What’s happening in the Long Island real estate market should make investors take notice. In 2018, house flippers there managed an average return of just 3.2% after expenses.
The fact is: While savvy investors can achieve gains of 15–20% (or more), many flippers are losing money. This has occurred for a number of reasons, from overbidding initially to not factoring in carrying costs.
After all, construction expenses, mortgage payments, utility bills, and more add up. It eats into profits over time.
How can you deal with the capital risk of real estate investments?
Quite frankly, you need the right strategy.
First, you must buy right. Do your due diligence, don’t overbid just to win the deal, and buy properties with wide potential buyer pools.
Second, have a renovation plan that you can execute quickly. That entails having permits ready, construction costs dialed in, and experienced contractors already scheduled.
Third, begin marketing and presale as quickly as possible. This earlier you begin this process, the more time you have to achieve your end goals.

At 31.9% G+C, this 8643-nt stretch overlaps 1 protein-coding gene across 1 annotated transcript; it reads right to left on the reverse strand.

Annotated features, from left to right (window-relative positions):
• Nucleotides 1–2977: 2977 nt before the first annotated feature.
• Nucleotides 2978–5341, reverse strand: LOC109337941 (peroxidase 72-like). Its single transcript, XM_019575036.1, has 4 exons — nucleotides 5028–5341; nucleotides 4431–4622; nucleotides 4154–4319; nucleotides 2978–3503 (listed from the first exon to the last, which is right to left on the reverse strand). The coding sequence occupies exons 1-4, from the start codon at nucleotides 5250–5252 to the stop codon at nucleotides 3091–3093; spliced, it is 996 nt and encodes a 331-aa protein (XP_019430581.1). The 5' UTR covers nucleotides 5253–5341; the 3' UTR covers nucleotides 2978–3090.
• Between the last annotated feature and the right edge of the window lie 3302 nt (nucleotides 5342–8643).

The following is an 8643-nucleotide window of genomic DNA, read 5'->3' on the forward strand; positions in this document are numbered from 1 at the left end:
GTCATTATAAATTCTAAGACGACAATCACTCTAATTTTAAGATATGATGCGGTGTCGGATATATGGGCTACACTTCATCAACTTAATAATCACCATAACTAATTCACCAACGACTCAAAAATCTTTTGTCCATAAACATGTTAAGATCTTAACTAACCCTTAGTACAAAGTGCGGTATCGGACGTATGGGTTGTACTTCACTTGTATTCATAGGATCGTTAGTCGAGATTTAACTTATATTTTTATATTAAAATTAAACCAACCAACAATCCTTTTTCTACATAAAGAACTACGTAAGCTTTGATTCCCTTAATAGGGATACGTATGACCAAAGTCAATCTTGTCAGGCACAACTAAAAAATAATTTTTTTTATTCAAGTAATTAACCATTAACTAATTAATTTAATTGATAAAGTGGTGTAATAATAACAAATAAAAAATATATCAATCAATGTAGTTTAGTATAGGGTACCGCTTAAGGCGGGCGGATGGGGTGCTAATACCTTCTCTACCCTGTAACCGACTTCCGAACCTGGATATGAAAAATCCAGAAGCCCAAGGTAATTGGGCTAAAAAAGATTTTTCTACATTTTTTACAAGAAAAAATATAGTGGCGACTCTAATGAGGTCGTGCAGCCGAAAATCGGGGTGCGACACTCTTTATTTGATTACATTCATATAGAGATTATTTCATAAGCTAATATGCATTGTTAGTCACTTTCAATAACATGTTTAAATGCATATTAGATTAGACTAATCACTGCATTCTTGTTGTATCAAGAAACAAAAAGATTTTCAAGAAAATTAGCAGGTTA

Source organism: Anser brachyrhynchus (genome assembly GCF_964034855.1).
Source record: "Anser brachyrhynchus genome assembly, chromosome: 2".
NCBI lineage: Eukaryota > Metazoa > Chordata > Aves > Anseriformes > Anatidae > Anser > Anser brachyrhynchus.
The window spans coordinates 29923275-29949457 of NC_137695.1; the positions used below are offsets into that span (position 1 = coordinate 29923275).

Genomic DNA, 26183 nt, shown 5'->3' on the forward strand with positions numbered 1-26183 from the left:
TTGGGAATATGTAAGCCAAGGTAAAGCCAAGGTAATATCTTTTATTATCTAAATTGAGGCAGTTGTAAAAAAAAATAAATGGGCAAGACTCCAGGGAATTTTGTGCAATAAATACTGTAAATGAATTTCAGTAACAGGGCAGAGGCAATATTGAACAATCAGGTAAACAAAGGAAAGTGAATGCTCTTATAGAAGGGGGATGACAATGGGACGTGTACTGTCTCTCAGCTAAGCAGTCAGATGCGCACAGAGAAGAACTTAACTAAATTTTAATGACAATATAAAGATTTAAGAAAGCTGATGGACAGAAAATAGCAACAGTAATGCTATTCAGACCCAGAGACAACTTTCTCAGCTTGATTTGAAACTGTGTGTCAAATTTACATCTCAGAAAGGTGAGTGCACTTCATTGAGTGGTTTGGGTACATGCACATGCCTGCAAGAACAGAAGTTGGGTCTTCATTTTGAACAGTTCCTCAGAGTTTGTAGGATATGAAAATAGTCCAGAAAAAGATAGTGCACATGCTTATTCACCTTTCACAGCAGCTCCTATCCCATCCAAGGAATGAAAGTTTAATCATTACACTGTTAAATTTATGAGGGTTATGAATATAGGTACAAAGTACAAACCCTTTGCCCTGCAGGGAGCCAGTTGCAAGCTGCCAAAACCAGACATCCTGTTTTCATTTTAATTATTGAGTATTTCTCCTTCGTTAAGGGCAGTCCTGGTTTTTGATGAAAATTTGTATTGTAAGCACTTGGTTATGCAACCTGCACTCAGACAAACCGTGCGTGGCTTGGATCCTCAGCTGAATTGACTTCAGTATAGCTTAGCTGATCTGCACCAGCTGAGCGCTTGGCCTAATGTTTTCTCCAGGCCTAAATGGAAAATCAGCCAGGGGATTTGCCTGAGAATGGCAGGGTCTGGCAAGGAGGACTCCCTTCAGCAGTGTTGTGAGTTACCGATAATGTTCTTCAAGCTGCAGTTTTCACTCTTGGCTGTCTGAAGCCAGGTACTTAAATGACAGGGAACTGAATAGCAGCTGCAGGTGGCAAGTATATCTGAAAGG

In the rest of this article, we’ll go into greater detail on how you can successfully manage capital risk in real estate investments. This way, you are always in the best position throughout all phases of the investment.
Want to learn more about real estate risk management? Check out our other articles in our series on Risk.
Internal Risk Management
External Risk Management
Avoid the most common mistakes with capital risk management
If you don’t want to lose out on your investment, you must do your due diligence and analysis. You have to analyze your deal with conservative numbers and you can’t think everything will be best-case scenario. This ensures you prepare yourself well.
When managing capital risk, keep in mind the common mistakes investors make. These include:
- Underestimating the renovation budget
- Note: Underestimating the cost of renovation could lead you to overpay for a property. The 70% rule says that an investor should have the goal of paying no more than 70% of a home’s after-repair value (ARV). So if a multi-family property costs $300,000 but needs $50,000 in upgrades, you should aim to pay no more than $160,000.